Virgin Atlantic - Strategic Memo

Topics: Virgin Group, Richard Branson, Virgin Atlantic Airways Pages: 9 (2400 words) Published: April 20, 2008
1998 was a rather trying year for Virgin group of companies. With the hopes for an economic upturn still remaining, it is recommended that the Virgin group approach and review, with great urgency, the matters outlined in this memo. Questions have been raised by many noted publications including the Economist and Marketing News regarding the current financial state, brand strength and future of the Virgin group. Many has quipped Mr. Branson and the Virgin group as over-exerting and extending company resources, capabilities and competencies beyond a controllable and unprofitable threshold. Many critics have pointed to Virgin’s brand losing goodwill and compromising core values due to the brand stretching. With over 20 holding companies and 200 operating companies under the Virgin group umbrella, it is due time that we reevaluate each business organization and fully utilize the upcoming year restructure the Virgin brand and gain a new outlook for the millennium. This memo is will focus on 4 sections - Internal audit, External Audit, Findings and Recommendations for the Virgin group. The thirteen (13) Virgin businesses included in this memo are Virgin Travel Group, Virgin Express, Virgin Retail, Virgin Our Price, Virgin Cinema, Virgin Hotels, Virgin Rail, Virgin Entertainment, V2 Music, Virgin Direct, Virgin Cola, Virgin Spirits and Victory Corporation.

I. Internal Audit
The Virgin brand name is highly respected, nonetheless, and the core constituent that drives the success of all the operating companies. Motivated by the group’s underlying focus on quality, innovation and differentiation efforts, the Virgin group has been very successfully in diversifying its businesses. However, at this moment, we are asked to pinpoint when diversification is too much. A brief core competency analysis shows that the Virgin group boasts core competencies that span across all the operating companies. Most remarkable, of course, is the influence of Mr. Branson’s unconventional management style, business philosophies, strategies and values. According to Mr. Branson, during his speech to the Institute of Directors in 1993, the key to success is “Staff first, then customers and shareholders.” This is the foundation of Virgin’s employees. Given creative freedom, full authority and motivation to build enterprises, all Virgin employees can run to become the next millionaire at Virgin. As always, a concise mission statement will guide the company in fulfilling its vision. This excerpt is taken from “We believe in making a difference.”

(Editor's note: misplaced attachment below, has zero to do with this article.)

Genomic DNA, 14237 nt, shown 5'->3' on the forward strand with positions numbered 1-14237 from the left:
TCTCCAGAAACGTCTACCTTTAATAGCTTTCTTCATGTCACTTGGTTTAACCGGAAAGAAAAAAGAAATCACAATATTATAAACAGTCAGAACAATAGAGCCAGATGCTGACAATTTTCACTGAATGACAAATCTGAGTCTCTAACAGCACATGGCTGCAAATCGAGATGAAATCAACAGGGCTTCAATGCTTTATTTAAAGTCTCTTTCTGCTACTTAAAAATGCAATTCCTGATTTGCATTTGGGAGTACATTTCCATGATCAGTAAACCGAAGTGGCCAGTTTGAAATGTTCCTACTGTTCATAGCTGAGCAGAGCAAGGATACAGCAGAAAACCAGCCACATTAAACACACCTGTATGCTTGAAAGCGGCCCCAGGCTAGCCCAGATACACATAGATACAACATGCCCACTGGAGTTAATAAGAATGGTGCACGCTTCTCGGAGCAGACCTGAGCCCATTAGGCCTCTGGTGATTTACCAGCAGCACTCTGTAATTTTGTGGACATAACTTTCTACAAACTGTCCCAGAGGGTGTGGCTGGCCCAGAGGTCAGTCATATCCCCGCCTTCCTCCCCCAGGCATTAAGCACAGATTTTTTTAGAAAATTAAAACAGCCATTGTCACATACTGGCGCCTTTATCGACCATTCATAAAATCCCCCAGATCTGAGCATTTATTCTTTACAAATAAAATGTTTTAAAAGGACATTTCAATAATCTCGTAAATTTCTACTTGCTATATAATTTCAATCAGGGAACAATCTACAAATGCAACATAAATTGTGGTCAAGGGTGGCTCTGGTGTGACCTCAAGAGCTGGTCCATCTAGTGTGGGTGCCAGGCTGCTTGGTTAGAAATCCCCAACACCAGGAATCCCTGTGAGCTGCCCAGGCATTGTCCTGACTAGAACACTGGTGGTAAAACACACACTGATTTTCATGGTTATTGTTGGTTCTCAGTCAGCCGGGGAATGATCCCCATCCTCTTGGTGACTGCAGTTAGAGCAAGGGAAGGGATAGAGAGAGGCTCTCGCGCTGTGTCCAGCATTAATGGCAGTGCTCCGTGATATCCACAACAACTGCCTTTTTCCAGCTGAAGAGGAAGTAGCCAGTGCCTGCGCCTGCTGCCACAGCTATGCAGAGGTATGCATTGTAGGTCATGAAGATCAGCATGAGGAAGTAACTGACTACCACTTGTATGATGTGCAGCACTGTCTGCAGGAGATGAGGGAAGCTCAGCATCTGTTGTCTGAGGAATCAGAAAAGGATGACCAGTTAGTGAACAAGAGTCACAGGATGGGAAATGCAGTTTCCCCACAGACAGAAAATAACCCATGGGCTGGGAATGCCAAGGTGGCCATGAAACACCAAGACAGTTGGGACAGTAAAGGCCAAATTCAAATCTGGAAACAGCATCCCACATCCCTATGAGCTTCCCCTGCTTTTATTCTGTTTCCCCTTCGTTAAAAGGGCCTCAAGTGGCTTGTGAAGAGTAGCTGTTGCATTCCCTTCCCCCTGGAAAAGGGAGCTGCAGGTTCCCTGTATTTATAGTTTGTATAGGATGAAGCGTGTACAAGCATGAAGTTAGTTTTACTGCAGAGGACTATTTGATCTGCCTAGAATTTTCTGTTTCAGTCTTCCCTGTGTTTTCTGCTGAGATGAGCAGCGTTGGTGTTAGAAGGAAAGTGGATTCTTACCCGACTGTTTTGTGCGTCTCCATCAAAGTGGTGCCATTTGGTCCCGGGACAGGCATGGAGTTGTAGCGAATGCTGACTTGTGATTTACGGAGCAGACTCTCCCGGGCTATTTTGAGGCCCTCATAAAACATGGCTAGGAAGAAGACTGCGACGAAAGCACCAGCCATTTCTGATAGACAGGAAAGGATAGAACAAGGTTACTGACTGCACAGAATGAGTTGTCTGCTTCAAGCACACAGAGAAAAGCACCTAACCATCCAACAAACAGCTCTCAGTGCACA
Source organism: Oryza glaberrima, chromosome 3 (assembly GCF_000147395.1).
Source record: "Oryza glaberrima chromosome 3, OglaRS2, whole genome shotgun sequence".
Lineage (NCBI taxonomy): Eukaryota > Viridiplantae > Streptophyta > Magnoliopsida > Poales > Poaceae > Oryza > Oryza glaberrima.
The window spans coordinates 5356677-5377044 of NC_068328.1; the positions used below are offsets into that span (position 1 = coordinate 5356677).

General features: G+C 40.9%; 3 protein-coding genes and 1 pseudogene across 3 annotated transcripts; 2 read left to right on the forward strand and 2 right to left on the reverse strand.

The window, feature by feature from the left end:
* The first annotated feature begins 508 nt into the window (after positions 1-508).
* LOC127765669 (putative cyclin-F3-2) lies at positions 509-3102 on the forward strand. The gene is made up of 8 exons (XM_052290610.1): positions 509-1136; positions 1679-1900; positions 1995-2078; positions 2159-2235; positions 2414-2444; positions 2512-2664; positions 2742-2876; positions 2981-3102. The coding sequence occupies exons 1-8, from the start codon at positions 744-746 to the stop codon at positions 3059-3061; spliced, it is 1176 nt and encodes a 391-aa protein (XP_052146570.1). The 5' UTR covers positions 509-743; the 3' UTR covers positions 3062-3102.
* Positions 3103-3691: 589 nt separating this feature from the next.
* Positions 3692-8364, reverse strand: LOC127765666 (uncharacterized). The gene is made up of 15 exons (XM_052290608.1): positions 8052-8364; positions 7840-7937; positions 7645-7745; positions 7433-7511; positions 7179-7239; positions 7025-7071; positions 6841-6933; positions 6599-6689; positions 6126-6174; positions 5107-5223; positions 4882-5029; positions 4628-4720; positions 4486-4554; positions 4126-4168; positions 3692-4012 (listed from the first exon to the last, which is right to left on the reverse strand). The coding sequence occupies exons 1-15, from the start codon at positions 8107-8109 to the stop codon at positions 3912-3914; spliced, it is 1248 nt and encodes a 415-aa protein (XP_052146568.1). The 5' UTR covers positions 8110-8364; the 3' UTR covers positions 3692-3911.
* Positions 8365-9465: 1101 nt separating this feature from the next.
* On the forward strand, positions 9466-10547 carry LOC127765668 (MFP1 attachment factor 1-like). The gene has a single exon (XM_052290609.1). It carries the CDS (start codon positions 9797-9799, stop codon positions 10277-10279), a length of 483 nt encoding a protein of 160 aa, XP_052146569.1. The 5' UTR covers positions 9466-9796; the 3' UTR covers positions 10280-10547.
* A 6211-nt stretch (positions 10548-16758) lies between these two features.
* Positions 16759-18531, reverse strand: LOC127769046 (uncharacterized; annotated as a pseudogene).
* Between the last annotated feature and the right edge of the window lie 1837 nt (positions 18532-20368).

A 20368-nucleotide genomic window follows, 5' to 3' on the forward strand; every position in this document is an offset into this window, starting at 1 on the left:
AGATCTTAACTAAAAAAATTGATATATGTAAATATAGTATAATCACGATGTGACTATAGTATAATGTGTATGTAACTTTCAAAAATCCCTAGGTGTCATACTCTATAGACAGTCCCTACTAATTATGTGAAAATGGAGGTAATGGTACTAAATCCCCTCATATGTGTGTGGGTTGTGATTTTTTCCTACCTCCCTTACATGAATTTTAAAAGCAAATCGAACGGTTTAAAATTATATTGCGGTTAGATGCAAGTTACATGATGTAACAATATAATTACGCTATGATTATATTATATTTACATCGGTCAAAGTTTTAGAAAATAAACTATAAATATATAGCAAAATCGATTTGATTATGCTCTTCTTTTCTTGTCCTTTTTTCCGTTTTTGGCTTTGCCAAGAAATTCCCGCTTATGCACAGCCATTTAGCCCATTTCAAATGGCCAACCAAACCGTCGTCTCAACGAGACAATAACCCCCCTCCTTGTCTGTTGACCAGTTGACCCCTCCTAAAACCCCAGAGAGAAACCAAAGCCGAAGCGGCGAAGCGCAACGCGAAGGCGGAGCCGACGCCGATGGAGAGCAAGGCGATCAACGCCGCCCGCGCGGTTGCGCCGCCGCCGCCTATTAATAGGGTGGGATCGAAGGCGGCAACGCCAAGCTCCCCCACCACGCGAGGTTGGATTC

“In our customers' eyes, Virgin stands for value for money, quality, innovation, fun and a sense of competitive challenge. We deliver a quality service by empowering our employees and we facilitate and monitor customer feedback to continually improve the customer's experience through innovation.”

From this mission statement, Virgin sets the stage on what the brand want to provide for the customer – value for money, quality, innovation, fun and competitive challenge. Performance – Financial and Non-financial

With the complexity of Virgin group of companies and the habit of creating ad hoc financial reports, it is quite a task to summarize the financial performance. Each operating business is treated as a “stand-alone” entity and should be analyzed individually. For EBIT, Net Cash Flow and EVA for all included businesses, please refer to Table 1 in Appendix A. It is evident that some businesses are huge cash generators while others incur heavy losses. The following are a few highlights both financial and non-financial of the period of 1995 – 1997. •Virgin Travel

oSales increased 16.7%
oProfits increase to 40%
oStrongest profit generator!
Virgin Atlantic
oNet borrowings have amounted to $500 ₤ millions reaching debt equity of 4:1 (200%). This is higher than the main competitor, British Airways, who sits at 145%. oIncrease transatlantic market share and Virgin garnered...
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